Should You Sift Flour Before Or After Measuring It?

Recipes are written with exacting, specific language, and your success in the kitchen can hinge on knowing how to interpret the way a recipe writer intended the ingredients to be prepared. One of the biggest culprits of this is the second most important question in baking: should you sift your flour before or after you measure it? (The first most important question in baking is, "do I really need to sift my flour?" and we answer that in here, too.)

If a recipe is written to say "1 cup flour, sifted," then you measure first, sift second. If the recipe is written to say "1 cup sifted flour," you sift the flour and then measure it. Easy, right? But what difference does it make, really?

Think about it as a Tetris game, and we'll demonstrate with baby carrots. If the recipe calls for one cup of baby carrots, chopped, you'll be measuring out the disheveled puzzle pieces that are baby carrots into your measuring cup. There's a lot of empty space in that chaos. If you chop them first, they fit together a lot better, slotting into each other and taking up less space — you'll end up with a much different volume of baby carrots from one to the other. In the case of sifting flour, you're adding all that air into your measurement.

Do I really need to sift my flour?

Back in the day, flour wasn't as well refined as it is now. This made sifting an important step to remove debris from the milling and packing process. These days, your five-pound bag of flour is a lot less likely to include husks and seeds, but it is way more likely to be densely machine packed. There are two reasons to sift your flour: to break up tight clumps and make your flour more airy, and to get an accurate measurement.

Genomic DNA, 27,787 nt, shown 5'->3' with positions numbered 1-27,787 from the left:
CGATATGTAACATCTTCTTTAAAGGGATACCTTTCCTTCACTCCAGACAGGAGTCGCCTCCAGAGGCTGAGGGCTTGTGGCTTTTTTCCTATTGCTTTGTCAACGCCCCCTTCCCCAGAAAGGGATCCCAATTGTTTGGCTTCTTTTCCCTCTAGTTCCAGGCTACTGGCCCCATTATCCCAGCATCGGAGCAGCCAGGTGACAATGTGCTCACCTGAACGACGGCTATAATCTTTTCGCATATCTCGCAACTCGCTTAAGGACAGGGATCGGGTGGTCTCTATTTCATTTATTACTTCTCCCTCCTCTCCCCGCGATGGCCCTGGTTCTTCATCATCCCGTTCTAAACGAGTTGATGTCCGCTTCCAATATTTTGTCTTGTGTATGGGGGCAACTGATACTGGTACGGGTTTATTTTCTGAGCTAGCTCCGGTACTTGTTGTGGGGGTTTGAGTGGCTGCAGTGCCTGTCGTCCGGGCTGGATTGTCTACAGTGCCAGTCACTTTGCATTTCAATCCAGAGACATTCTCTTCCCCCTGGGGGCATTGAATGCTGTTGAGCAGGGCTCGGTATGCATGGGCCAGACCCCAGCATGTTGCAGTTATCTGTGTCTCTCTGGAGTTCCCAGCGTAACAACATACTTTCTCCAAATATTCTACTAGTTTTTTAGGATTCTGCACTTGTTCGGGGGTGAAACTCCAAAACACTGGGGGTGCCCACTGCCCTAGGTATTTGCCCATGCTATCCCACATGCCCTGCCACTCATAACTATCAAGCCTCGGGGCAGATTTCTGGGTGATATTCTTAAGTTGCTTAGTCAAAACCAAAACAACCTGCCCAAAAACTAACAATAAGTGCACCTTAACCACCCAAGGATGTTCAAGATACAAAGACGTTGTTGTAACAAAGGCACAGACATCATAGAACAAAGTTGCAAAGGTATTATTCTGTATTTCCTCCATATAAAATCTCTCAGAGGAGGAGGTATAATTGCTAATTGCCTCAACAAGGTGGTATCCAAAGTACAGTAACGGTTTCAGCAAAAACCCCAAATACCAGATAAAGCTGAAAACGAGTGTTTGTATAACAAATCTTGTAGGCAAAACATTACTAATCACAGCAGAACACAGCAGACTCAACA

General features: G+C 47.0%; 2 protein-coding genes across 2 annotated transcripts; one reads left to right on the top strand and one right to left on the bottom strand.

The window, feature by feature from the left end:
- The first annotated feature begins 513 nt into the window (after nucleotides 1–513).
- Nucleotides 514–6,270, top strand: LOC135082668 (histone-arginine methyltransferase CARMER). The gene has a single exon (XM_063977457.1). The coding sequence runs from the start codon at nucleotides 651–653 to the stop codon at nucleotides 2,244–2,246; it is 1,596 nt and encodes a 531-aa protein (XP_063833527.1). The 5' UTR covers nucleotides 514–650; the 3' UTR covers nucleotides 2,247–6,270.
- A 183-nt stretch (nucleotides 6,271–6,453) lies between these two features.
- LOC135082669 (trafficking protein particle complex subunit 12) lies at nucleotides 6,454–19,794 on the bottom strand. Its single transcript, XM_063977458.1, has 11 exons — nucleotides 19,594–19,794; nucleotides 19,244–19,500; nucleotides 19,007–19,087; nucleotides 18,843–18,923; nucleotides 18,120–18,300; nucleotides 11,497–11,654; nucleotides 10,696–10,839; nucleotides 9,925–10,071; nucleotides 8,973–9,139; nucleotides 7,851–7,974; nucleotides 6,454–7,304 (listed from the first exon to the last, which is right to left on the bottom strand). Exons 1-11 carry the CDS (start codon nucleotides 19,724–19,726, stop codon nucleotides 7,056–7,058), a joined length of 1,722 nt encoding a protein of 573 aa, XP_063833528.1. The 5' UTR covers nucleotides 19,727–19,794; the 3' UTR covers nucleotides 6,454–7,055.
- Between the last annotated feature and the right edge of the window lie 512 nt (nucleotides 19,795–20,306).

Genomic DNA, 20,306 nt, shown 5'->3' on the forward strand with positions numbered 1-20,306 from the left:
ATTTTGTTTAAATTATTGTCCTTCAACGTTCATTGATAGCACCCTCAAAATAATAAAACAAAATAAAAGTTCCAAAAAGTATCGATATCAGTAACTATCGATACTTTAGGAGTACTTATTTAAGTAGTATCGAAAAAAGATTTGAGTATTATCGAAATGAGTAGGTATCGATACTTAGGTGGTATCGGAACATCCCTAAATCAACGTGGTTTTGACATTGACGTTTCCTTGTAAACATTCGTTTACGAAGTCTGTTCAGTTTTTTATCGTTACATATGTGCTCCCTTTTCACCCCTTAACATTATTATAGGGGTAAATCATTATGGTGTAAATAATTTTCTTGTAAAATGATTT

Volume measurements are variable. You could scoop densely packed flour into your measuring cup and get a wildly different amount of it than if you were to sift it and then measure it. This will affect the ratios of your recipe, thereby affecting the chemistry, thereby affecting its outcome. Could you measure by weight and not have to sift your flour? Well, maybe, depending on what you're making.

If you're making a particularly delicate recipe like chiffon cake, you need an even disbursement of your ingredients without over-mixing. Either you'll need to mix so thoroughly that your cake will deflate, or clumps of flour will show up in your cake and wreck the light crumb.

Recipes that improve with sifting

"I like clumps of flour in my food," said no one, ever. Sometimes you'll get the instruction to sift right in the ingredients list, but others will have you sift your flour and other dry ingredients together into a bowl to best distribute them evenly. Still not sure? When in doubt, sift your flour after measuring. There's never been a time when dry flour has been sifted too much after measuring. 

This recipe for chocolate chip cookies has you sift together the flour, leavening agents, and salt after measuring, which will assist in creating an even bake in your batch of cookies. This method of turning leftover mashed potatoes into gnocchi sifts flour over the potatoes for an even distribution that doesn't leave clumps, allowing you to be gentle in mixing to avoid gluey gnocchi. This peach cake sifts twice: you're using sifted flour and you're sifting together the dry ingredients. Though that can seem excessive, aerating the flour and properly dispersing the leaveners is important to baking a fruit-topped cake that isn't stodgy. 

Do you need to go out a buy a special flour sifter? Of course not — unless you want to; we're not stopping you. You can just use a sieve; toss your flour in and sift right over the bowl for "flour, sifted" and onto a piece of parchment for easy transport of "sifted flour" into your measuring cup.